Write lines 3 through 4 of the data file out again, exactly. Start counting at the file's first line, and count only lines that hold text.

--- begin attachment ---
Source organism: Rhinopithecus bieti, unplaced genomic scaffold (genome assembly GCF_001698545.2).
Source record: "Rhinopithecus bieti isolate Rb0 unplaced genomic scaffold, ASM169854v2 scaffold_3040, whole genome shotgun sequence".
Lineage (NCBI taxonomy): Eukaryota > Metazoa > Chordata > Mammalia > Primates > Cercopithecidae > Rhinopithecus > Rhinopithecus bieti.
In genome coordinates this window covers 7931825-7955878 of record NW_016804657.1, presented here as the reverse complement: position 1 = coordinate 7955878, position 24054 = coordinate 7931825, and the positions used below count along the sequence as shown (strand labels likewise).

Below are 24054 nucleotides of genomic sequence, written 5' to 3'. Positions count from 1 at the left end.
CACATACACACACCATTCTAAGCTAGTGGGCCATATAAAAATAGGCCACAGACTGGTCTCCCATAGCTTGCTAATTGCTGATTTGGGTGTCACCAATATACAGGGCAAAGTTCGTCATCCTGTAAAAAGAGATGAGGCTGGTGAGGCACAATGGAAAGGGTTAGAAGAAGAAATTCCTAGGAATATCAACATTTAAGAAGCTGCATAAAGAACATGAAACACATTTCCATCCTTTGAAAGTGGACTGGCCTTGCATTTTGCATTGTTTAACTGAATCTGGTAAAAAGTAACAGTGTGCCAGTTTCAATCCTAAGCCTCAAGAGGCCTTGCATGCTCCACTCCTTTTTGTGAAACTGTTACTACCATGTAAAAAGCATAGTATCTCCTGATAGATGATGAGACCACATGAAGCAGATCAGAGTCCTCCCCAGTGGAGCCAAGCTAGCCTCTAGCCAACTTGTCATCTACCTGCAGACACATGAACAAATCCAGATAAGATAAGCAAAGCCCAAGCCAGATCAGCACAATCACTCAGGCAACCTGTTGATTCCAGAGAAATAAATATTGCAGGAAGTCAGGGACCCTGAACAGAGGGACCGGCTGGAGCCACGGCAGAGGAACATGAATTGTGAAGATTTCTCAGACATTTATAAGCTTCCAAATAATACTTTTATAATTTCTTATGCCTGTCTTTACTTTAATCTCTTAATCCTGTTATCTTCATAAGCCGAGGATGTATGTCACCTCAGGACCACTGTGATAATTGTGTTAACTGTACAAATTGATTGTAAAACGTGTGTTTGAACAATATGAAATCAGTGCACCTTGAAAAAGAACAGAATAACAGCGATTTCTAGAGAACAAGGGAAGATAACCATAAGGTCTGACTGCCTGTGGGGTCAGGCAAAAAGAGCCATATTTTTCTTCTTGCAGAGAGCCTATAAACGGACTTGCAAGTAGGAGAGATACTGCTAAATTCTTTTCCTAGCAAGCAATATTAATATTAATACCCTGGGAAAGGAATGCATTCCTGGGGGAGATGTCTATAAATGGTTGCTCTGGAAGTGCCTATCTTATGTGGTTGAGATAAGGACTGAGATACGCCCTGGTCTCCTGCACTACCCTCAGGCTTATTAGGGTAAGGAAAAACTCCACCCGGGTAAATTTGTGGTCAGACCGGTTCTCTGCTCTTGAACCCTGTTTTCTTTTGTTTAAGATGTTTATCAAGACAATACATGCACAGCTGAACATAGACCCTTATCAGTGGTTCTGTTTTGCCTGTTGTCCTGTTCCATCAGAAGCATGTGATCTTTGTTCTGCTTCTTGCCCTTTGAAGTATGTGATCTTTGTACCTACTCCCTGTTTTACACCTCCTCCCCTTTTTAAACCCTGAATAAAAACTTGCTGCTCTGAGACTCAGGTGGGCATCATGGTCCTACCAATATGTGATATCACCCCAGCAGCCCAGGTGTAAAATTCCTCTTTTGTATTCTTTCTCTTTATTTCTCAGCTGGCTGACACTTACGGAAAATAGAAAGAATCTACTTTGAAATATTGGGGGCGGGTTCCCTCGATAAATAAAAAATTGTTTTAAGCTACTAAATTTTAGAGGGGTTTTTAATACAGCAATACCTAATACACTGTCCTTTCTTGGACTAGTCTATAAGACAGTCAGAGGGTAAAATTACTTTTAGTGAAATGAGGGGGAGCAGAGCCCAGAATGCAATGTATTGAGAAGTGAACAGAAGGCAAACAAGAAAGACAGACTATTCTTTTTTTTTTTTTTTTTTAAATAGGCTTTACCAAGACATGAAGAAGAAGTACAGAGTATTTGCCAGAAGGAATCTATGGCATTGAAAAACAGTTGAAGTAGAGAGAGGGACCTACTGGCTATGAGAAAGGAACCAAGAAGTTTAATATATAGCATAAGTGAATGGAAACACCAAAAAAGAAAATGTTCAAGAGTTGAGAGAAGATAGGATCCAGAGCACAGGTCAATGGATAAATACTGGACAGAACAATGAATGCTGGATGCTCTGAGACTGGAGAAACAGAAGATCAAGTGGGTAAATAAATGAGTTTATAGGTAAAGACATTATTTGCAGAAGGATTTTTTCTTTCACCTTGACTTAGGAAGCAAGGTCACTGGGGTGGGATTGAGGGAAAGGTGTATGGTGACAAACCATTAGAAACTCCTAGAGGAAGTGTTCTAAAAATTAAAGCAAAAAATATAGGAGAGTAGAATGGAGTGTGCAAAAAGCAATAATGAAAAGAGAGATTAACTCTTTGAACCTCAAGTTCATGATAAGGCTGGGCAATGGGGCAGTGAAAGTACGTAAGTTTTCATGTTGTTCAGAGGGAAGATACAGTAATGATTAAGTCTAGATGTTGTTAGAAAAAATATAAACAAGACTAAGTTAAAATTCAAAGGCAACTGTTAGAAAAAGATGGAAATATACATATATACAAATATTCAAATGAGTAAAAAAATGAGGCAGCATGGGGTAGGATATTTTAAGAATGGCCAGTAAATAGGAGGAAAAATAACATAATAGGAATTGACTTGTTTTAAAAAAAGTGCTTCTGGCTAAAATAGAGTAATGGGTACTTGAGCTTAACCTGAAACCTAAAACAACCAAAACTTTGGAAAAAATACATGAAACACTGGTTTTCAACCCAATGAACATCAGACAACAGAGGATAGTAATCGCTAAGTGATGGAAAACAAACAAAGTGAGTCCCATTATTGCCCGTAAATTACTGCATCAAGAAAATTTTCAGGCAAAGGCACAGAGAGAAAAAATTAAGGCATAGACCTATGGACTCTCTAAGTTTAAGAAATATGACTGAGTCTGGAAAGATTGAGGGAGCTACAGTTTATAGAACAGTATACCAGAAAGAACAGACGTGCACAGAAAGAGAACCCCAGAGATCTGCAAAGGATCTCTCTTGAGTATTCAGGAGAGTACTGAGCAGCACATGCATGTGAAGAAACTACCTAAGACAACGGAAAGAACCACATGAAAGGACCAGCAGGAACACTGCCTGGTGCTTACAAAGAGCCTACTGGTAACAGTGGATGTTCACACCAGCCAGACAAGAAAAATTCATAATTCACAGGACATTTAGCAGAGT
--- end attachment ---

Lineage (NCBI taxonomy): Eukaryota > Metazoa > Chordata > Mammalia > Primates > Cercopithecidae > Rhinopithecus > Rhinopithecus bieti.
In genome coordinates this window covers 7931825-7955878 of record NW_016804657.1, presented here as the reverse complement: position 1 = coordinate 7955878, position 24054 = coordinate 7931825, and the positions used below count along the sequence as shown (strand labels likewise).